Church and the Russian Orthodox Church does not desire to close with a
statement, but rather, desires to open itself up to those testimonies that
the Catholic Church and the Russian Orthodox Church are called to give
today to Europe and the World.
The recent Address delivered by Pope John Paul II on 12 January 2004 to
the Diplomatic Corps accredited to the Holy See offers some ideas that
could serve as a point for common reflection and an eventual and more
meaningful cooperation with the Patriarchate of Moscow. Obviously, it is
not collaboration dictated by any sort of pragmatism; rather, it is that
ecumenical commitment which aims at overcoming divisions and permits the
respective faithful to live and experience the numerous bonds of communion
by which they are already united between themselves.
Only by this reality will a living witness be able to spring up in a
position to extend itself at every level of ecclesial life; a witness that
will more convincingly spread those Christian values on which Europe's
identity is founded.
The common commitment
It is precisely our Continent which is above all in need of a renewal
and a common commitment by the Catholic and Orthodox Churches. The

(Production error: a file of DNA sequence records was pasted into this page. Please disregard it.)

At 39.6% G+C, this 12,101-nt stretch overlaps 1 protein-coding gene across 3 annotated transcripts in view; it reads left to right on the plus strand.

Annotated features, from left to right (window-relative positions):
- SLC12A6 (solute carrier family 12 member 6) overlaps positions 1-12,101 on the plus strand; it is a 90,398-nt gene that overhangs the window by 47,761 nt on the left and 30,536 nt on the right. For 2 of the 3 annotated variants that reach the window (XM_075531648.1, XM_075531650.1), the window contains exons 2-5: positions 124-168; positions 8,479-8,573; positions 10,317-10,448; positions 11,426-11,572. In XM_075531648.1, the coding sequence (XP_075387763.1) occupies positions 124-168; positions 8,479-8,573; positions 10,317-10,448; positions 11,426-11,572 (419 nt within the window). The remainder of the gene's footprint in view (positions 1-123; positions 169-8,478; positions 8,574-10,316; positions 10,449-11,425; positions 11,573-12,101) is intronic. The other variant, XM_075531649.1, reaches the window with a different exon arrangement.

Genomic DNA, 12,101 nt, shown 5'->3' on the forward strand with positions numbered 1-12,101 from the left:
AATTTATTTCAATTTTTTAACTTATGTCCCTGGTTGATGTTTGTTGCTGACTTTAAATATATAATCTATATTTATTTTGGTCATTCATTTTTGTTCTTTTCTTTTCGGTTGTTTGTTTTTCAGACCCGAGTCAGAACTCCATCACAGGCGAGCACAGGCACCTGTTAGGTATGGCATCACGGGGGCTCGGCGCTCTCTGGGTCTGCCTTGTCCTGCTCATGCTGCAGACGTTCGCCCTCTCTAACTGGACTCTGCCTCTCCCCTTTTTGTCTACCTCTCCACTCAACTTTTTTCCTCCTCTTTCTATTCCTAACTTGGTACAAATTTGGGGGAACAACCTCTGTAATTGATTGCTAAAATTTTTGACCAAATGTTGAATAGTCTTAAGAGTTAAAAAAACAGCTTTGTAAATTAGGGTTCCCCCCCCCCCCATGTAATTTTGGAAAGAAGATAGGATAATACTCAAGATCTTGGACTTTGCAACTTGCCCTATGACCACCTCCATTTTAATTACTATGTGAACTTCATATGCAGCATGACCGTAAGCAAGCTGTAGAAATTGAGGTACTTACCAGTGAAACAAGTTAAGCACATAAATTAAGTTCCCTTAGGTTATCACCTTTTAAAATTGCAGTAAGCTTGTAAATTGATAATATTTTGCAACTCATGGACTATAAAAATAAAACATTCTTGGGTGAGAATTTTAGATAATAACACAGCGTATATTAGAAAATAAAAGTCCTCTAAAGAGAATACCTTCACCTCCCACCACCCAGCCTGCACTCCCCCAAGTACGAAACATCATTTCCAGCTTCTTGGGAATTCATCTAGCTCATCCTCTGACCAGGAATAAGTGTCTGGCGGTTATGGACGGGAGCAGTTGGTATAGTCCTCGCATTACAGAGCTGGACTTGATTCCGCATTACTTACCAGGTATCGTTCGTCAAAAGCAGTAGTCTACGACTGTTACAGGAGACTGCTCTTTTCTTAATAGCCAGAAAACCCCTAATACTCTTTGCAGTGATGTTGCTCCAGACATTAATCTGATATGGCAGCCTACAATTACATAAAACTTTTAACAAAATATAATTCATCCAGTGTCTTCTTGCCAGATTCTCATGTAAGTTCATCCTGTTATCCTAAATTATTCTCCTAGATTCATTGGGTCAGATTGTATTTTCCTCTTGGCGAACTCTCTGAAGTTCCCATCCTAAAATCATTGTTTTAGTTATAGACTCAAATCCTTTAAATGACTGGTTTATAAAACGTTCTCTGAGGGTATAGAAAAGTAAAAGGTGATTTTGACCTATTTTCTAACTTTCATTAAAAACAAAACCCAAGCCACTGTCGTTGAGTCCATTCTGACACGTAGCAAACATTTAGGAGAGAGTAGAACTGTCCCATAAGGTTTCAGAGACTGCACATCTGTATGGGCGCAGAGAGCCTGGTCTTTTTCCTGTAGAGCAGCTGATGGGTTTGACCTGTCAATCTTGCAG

Christian identity of Europe and the values that have formed it through
the centuries are today having a difficult time finding a place in the
area of the important European structures and social life of certain
Although, as the Holy Father affirmed in the aforementioned Address,
"Everyone may agree to respect the religious sentiment of individuals, but
the same cannot be said of the 'religious factor', that is, the social
dimension of religions; here the engagements made in the context of what
was formerly known as the 'Conference on Security and Cooperation in
Europe' have been forgotten" (Address to the Diplomatic Corps
Accredited to the Holy See, 12 January 2004; L'Osservatore Romano
English edition [ORE], 21 January 2004, p. 3).
Such a tendency, which wishes to ignore "what Christianity has
contributed to the culture and institutions of the Continent: the dignity
of the human being, freedom, the sense of the universal, schools and
universities, social services", addresses in a particular way the Churches
regarding their presence and role in affirming Gospel values in today's
This commitment becomes more urgent in the face of the tendency towards
laicism that wishes to reduce the presence of religion to the private